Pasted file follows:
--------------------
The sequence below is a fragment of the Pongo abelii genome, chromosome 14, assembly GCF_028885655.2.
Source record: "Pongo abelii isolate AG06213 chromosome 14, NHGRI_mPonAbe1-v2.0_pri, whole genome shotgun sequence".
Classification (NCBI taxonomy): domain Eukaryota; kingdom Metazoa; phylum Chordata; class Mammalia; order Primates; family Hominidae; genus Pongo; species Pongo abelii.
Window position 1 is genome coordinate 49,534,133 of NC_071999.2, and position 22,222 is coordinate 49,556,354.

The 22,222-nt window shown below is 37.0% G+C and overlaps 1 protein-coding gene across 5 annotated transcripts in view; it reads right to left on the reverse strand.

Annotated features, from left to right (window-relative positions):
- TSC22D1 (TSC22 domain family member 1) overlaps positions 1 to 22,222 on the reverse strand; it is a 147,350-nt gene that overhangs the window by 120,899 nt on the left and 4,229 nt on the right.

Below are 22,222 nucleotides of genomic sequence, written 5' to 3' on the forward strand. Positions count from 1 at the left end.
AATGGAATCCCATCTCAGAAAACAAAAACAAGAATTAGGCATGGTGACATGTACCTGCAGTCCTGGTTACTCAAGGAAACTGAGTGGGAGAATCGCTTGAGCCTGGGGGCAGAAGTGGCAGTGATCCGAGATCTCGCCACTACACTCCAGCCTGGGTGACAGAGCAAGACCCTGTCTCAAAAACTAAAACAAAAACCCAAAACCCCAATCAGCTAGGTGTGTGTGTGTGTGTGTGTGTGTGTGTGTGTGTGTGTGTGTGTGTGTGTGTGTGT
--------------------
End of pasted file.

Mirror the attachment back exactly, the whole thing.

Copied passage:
The sequence below is a fragment of the Pongo abelii genome, chromosome 14, assembly GCF_028885655.2.
Source record: "Pongo abelii isolate AG06213 chromosome 14, NHGRI_mPonAbe1-v2.0_pri, whole genome shotgun sequence".
Classification (NCBI taxonomy): domain Eukaryota; kingdom Metazoa; phylum Chordata; class Mammalia; order Primates; family Hominidae; genus Pongo; species Pongo abelii.
Window position 1 is genome coordinate 49,534,133 of NC_071999.2, and position 22,222 is coordinate 49,556,354.

The 22,222-nt window shown below is 37.0% G+C and overlaps 1 protein-coding gene across 5 annotated transcripts in view; it reads right to left on the reverse strand.

Annotated features, from left to right (window-relative positions):
- TSC22D1 (TSC22 domain family member 1) overlaps positions 1 to 22,222 on the reverse strand; it is a 147,350-nt gene that overhangs the window by 120,899 nt on the left and 4,229 nt on the right.

Below are 22,222 nucleotides of genomic sequence, written 5' to 3' on the forward strand. Positions count from 1 at the left end.
AATGGAATCCCATCTCAGAAAACAAAAACAAGAATTAGGCATGGTGACATGTACCTGCAGTCCTGGTTACTCAAGGAAACTGAGTGGGAGAATCGCTTGAGCCTGGGGGCAGAAGTGGCAGTGATCCGAGATCTCGCCACTACACTCCAGCCTGGGTGACAGAGCAAGACCCTGTCTCAAAAACTAAAACAAAAACCCAAAACCCCAATCAGCTAGGTGTGTGTGTGTGTGTGTGTGTGTGTGTGTGTGTGTGTGTGTGTGTGTGTGTGTGT